(CNN) -- Syria's opposition says the once-bustling commercial capital of Aleppo might soon fall victim to a crushing siege if government troop advances continue unabated.
Fears of encirclement rose after the Syrian army, backed by pro-government militias, wrested control of the Sheikh Najjar neighborhood and the nearby village of Kafr Saghir, a strategic industrial area at the northeastern entrance to Aleppo city.
Government troops also advanced toward central Aleppo from the western suburbs, most of which it controls, including the Hamdaniya district along the key Damascus-Aleppo Highway.
Rebels called the defeats a strategic withdrawal and announced the formation of a 600-strong elite force to combat the escalating offensive, the opposition-run Aleppo Media Center reported.
The Syrian military is focused on capturing the Handaraat settlement, which links the opposition-controlled neighborhoods of Aleppo city with the Turkish border. If successful, the Syrian government will be in a position to besiege an estimated 300,000 civilians and isolate fighters from a vital supply line, the Aleppo Provincial Council tells CNN.
"The rebels are fortifying themselves on the edge of the city" Mohammed Wisam, a spokesman for the Aleppo Media Center told CNN, "but residents fear a siege."
Fighters from the National Defense Forces, a Syrian paramilitary group, and the Lebanese Shiite militia Hezbollah arrived in Aleppo ahead of what activists believe will be a full-scale assault on Handaraat.
"This will be the route to death," Abdul Rahman Dadam, head of Aleppo's Provincial Council, tells CNN, "The humanitarian crisis will be huge, and the civilians will pay the price."
The United States accuses Syria of a "kneel or starve" tactic on areas that turned against the government of President Bashar al-Assad during the country's more than three-year uprising turned civil war.
A nearly two-year encirclement of the Old District of Homs drew widespread international condemnation earlier this year when activists reported hungry families were forced to pick grass for food, and in the still besieged Damascus suburbs, dozens have died because of a lack of basic medical supplies and food, doctors inside Syria told CNN earlier this year.
Radical threat to the west
An altogether different threat faces rebels in the western Aleppo countryside, where the ultraradical Islamic State of Iraq and Syria controls three main cities, including a key position in Jarabalus along the Turkish border.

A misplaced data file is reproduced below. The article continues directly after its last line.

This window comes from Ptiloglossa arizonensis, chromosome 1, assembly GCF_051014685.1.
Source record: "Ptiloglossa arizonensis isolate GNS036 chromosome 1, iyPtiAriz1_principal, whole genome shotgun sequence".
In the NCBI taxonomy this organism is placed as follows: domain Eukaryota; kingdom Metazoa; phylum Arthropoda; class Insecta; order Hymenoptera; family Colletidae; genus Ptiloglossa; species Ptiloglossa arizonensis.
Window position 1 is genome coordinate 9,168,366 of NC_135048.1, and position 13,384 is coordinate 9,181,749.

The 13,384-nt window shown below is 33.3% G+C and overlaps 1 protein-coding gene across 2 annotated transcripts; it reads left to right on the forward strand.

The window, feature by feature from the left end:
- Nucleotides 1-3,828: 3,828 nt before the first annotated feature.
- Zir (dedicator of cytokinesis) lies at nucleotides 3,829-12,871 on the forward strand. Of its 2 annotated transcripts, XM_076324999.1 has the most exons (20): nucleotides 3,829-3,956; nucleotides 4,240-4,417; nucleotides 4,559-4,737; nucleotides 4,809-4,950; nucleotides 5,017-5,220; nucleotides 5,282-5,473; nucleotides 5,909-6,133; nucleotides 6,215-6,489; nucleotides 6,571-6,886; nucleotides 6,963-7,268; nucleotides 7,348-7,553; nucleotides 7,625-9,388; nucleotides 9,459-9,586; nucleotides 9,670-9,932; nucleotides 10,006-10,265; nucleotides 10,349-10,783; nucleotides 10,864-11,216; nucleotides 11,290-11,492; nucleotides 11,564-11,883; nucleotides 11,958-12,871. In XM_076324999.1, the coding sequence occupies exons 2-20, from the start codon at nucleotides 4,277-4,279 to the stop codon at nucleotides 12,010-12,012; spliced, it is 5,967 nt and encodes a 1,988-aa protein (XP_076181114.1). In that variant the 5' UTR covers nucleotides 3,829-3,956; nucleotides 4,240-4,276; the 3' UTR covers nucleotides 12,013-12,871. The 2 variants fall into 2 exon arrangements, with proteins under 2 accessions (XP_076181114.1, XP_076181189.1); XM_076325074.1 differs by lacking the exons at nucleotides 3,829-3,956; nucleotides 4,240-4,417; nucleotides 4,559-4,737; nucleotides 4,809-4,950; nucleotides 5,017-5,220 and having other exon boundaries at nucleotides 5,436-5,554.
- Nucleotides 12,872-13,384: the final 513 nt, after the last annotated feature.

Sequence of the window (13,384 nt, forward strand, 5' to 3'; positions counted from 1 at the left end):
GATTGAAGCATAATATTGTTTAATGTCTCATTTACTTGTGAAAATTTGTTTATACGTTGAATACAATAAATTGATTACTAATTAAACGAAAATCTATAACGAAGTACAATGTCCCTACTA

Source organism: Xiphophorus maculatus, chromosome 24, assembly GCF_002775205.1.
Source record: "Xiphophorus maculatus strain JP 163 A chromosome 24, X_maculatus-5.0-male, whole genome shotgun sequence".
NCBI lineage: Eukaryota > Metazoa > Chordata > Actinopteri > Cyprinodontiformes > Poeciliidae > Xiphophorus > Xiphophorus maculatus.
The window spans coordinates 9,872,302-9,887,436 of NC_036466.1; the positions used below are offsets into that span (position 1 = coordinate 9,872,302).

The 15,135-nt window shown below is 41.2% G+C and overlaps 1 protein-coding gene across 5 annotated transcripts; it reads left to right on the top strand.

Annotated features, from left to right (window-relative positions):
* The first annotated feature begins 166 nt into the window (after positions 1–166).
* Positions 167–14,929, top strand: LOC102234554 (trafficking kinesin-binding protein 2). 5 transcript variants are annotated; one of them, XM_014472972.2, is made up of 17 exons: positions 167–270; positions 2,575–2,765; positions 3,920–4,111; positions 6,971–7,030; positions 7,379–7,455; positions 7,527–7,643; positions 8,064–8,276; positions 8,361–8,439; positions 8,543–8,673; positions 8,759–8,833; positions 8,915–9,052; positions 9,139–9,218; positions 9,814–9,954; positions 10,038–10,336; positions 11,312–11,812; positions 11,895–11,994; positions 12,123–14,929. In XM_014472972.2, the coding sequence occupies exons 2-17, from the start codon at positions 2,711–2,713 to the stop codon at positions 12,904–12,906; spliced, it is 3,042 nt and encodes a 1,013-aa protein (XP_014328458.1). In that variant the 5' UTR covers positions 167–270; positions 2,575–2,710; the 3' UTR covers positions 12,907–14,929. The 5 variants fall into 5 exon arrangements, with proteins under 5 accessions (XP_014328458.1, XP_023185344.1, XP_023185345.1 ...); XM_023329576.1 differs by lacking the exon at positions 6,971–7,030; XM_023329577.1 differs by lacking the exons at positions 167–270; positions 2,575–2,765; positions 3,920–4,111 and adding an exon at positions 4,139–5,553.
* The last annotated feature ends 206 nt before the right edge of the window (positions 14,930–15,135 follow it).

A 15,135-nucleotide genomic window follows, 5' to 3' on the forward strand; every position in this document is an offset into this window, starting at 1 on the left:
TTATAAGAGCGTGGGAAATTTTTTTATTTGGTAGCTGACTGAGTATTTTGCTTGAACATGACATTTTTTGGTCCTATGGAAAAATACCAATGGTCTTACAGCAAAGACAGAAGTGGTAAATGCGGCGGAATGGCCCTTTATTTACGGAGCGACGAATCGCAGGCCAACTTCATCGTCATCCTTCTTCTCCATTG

The group recently launched an offensive on much of the Kurdish eastern countryside of Aleppo after announcing the creation of a so-called "Islamic State" stretching from central Syria to Falluja, Iraq, with the head of the group Abu Bakr al-Baghdadi as the self-styled Caliph.
Militants captured three Kurdish villages in Aleppo province near the ethnic minority's stronghold of Ayn al-Arab this week, according to the London-based monitoring group the Syrian Observatory for Human Rights.
The People's Protection Unit, a Kurdish militia, evacuated about 2,000 civilians from the area and clashed with ISIS on Tuesday in an attempt to recapture the villages. At least three elderly civilians who refused to leave their homes were captured and executed by ISIS, the observatory and Kurdish activists reported.
"The whole area has been turned into a battle ground, but the people have no choice. They must stay strong, and we must defend ourselves," Omar Alloush, the head of external relations in the local branch of the Democratic Union Party, which administers Ayn al-Arab, told CNN.
After ISIS captured tanks and American Humvees in a sweeping campaign on the Sunni heartland of Iraq, the group intensified its march on Kurdish and rebel-held parts of Aleppo province in Syria, multiple activists tell CNN.
"We do not want anything from ISIS; we just want them to not come into our areas and impose their rule. We do not want their caliphate," Alloush said.
The intensification of fighting stalled talks for the release of more than a 120 Kurdish students kidnapped in May by ISIS and forced to take daily classes in ultraradical Islamic theology. The families of the abducted ninth grades say their children are being brainwashed and have appealed to the international community for help.
"I still have hope the children will be released. We remain steadfast, and we ask ISIS to call a cease-fire for just 24 hours so we can find a way to return the students to their families," Alloush said.
Constant aerial bombardment
For civilians, the skies are the third and arguably the most threatening front in the battle for Aleppo.
"Fear God!" an elderly women yells on a social media post after her neighborhood of Tariq al Bab was barrel-bombed by government warplanes, "They have destroyed our homes and killed our children."
The Syrian army appears to have escalated the use of barrel bombs, crudely constructed weapons packed with explosives and dropped indiscriminately, on Aleppo since the launch of the ground offensive last week, activists tell CNN.
"Where in the world is it OK to drop hundreds of kilos of explosives from thousands of meters in the sky on a densely populated civilian area?" Dadam tells CNN. "The international community must stop the killing."
Syria's protracted civil war has claimed the lives of at least 140,000 people, including hundreds killed by barrel bombs, human rights groups report. Thousands more fled what the opposition dubs the "barrels of death" to join the more 2.9 million refugees struggling to survive in neighboring countries.
"The regime is fighting us with rockets and bombs from the sky and ISIS is firing mortar and tank shells on the ground. How can the revolution stand up to all this? Dadam tells CNN.
"This is why we need the international community to intervene. To stop the bloodshed."